• Business leaders must loosen their reins on employees and encourage a comprehensive culture of experimentation as lockdowns end
  • 48% of new ideas created by European businesses are never explored by senior management
  • Businesses which engage the full organisation in innovation implement 28% more new business ideas than those who rely on a centralised team

Europe’s middle market businesses must empower employees, at all levels, in order to adapt to the new normal, according to RSM International, the leading middle market audit, tax and consulting network.

A survey, conducted for RSM by the European Business Awards, found that businesses which place an emphasis on a bottom-up culture of innovation successfully implement 28% more new ideas than those which rely on centralised innovation teams. They are also more likely to let go of legacy ways of working (44% compared to 27%) and to see innovation drive their growth (53% compared to 37%).

This disconnect increases as businesses grow, with 70% agreeing that the top-down structures of larger companies limit the creativity of employees.

Paul Herring, Global Chief Innovation Officer, RSM International, commented:

“Coronavirus has already reshaped the business environment beyond recognition and there likely won’t be a ‘return to normal’. Across Europe and beyond, businesses must learn to adapt their business models to a world with more unpredictable supply chains, changing consumer habits and greater state intervention. Innovation, and a willingness to leave the old way of doing things behind, will be vital for business survival let alone growth.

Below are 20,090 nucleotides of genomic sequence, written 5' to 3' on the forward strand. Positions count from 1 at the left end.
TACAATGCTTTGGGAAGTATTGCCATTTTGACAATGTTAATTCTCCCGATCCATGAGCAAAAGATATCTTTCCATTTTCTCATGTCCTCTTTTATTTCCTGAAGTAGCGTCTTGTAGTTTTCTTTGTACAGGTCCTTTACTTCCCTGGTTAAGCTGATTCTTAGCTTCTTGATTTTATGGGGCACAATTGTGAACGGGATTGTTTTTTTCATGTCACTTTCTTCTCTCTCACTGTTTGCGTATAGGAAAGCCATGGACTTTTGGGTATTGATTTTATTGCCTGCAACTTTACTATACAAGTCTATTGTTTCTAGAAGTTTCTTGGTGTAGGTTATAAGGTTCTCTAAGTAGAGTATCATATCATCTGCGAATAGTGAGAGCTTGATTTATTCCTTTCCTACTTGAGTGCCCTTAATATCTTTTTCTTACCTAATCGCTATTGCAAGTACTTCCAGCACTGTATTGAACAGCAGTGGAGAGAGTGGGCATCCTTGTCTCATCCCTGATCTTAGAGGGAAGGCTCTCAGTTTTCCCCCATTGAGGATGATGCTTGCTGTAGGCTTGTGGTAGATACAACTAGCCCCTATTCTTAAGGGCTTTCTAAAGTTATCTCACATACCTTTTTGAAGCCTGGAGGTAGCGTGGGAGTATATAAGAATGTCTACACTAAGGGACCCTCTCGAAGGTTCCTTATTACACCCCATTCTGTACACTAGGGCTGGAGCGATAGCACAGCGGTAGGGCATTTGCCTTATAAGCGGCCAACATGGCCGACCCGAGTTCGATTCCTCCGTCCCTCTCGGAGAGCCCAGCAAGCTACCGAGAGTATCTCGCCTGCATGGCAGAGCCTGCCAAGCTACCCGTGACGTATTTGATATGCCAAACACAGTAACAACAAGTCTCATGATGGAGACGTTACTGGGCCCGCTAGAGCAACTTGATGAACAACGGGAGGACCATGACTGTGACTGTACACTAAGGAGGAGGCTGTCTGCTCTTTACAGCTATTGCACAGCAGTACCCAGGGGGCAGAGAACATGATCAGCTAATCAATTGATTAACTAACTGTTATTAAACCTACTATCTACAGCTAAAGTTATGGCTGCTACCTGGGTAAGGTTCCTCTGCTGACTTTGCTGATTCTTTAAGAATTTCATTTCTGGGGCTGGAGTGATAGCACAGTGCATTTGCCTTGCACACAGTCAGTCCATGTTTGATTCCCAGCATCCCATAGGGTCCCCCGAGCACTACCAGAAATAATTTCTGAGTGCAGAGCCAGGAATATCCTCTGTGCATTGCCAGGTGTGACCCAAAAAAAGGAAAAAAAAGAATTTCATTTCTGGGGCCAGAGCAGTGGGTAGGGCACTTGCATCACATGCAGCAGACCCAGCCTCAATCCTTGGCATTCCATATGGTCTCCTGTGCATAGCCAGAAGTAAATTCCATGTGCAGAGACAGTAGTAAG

“Our data shows that this cannot be done through a top-down command-and-control mentality. At a time of drastic change, it is more important than ever that all employees are driving innovation. In the race to adapt post-lockdown, the businesses which empower employees to experiment with their own solutions will have a significant competitive advantage over those which try to control creativity from the top."

With innovation now more crucial than ever to business success, European organisations must improve the rate at which they create, test and implement new ideas. The survey, was conducted in Q1 2020, just ahead of the COVID-19 lockdowns across Europe and show that even before the crisis, 48% of the new ideas created within European businesses were never even considered by senior management, with 37% saying that resistance to change from senior leadership was the greatest barrier to innovation.

Herring explains:

“The Covid-19 crisis has forced a step change in thinking to address the immediate challenges the virus has created. But if businesses are genuinely going to remain relevant in this new normal, they will need to change the way they foster and embrace innovative ideas and doing that effectively means empowering employees across the whole organisation to continually ideate. It also means creating a culture of continual feedback, with employees and clients alike, which our research suggests is another major driver of successful innovation.”